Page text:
Wednesday, November 12, 2014
Them or us. . .
Today we find fewer places where this brotherhood of parishes remains as vital. In place of the complementary relationships, congregations have learned to compete with one another for what they often describe as a "shrinking" pool of people or, perhaps, an "aging" pool of existing Lutherans. Maybe some of this is the inevitable result of some historical conflict (in the LCMS it dates back to the early 1970s). Maybe some of it is due to the natural inclination to circle the wagons when one sees enemies or threats on the horizon. Maybe some of it has filtered in from the increasingly self-centered nature of our lives as individuals. I am sure there are many causes but the very times when we should be working together, we seem to more inclined to go solo.
For the medium to large size congregation, the desire is more to manage their own mission outreach than to partner with the national church body. Congregations want to own their mission and this includes not only foreign missions but also everything from mission trips (within the US) to mission starts. We have seen these congregations desire to begin satellite sites just down the block from an existing parish of their own denomination. They believe that they can do better as an extension of their own identity and work than a partnership or sponsorship of such work.
For the smaller congregation, the medium to large size parish is a threat. They often appear to be like a steam roller that will roll right over and swallow up the prospects of the smaller parish. For example, I have heard folks lament that they cannot compete with a medium to large size congregation -- especially in the area of youth, young adults, singles, etc...
Both the smaller and larger parishes often share a suspicion about district judicatories and national church structures. These folks are nearly always "them" to the folks in the pews. Districts and Synods are entities always with their hands out in search of money that congregations of all sizes do not want to give OR entities with their hands out to control the local freedom of the parishes to do things the way they want to do them. Perhaps there is some truth to this but it was not always so easy to characterize our life together as we and them. This shows up in the area of finances and nearly every denomination reports income to national and district judicatories is down or, at best, flat. People seem to value local projects and causes over those nationally or district wide -- unless of course it is locally directed.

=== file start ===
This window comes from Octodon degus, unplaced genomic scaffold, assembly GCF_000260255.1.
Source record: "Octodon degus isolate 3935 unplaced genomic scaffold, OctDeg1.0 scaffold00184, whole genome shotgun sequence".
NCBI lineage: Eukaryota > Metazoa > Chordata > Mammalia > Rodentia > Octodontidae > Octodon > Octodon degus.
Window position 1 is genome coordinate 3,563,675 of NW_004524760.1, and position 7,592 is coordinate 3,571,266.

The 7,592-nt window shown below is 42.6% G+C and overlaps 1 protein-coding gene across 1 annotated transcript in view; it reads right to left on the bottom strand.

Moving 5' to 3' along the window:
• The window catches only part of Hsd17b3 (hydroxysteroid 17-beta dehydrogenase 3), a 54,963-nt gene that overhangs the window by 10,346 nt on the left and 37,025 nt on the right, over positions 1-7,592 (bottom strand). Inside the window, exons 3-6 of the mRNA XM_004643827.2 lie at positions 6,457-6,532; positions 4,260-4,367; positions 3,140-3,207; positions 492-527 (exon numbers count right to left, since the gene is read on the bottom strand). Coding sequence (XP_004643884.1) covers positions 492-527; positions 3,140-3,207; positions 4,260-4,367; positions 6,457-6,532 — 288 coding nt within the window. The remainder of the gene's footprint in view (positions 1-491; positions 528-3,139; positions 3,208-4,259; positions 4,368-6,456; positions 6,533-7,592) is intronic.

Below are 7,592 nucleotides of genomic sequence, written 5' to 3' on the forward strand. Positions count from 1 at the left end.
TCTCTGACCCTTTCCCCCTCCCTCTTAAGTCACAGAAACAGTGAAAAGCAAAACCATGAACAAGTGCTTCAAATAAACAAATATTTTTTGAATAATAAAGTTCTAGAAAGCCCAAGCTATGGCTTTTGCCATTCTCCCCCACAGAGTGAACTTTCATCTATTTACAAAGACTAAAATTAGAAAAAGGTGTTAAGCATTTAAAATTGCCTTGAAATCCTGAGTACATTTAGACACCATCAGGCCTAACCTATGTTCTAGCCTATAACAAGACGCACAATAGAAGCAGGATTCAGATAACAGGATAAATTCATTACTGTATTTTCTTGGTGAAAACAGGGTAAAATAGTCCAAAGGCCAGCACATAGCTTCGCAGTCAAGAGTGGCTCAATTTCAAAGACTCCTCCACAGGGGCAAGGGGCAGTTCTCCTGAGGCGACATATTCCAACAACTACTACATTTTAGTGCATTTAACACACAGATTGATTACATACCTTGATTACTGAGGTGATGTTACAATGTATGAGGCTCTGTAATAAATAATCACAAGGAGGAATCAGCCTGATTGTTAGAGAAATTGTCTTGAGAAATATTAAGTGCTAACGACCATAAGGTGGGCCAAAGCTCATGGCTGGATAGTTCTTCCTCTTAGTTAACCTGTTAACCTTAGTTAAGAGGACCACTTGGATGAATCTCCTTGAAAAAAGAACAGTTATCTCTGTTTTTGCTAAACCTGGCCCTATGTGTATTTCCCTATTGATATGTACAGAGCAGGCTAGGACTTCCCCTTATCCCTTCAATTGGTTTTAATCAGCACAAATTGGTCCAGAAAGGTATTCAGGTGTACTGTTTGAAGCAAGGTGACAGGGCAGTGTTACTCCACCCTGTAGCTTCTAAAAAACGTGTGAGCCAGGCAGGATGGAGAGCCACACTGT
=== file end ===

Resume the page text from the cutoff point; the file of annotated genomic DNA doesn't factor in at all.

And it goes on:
All I am saying is that this characterization of us and them is self-destructive. It will tear down the good purposes of organizing and working together and it will eventually isolate and weaken the parishes themselves. We need to figure out how to rekindle a common identity as congregations together in regions and even nationally. I believe that this will be the fruit not of programs or even conversation (alone) but the renewal of our confessional identities as Lutherans (or Methodists, fill in the blank). Renewing our identity with our confessional past is not the glorification of yesterday but the reminder of who we are, what we believe, and what bound us together in the first place. Unfortunately, who we are, what we believe, confess, and teach, and what bound us together in the first place are far from the radar of the people and agendas of our congregations today. It is also one reason why we find it easier to seek out and adapt the ideas of those whose theology conflicts with our own than to renew ourselves by working together.
It has become too easy to go our own way both theologically and in mission. The result is that we are weaker as a church and are made up of weaker congregations. We need to rediscover the joy of our common confession and our common mission.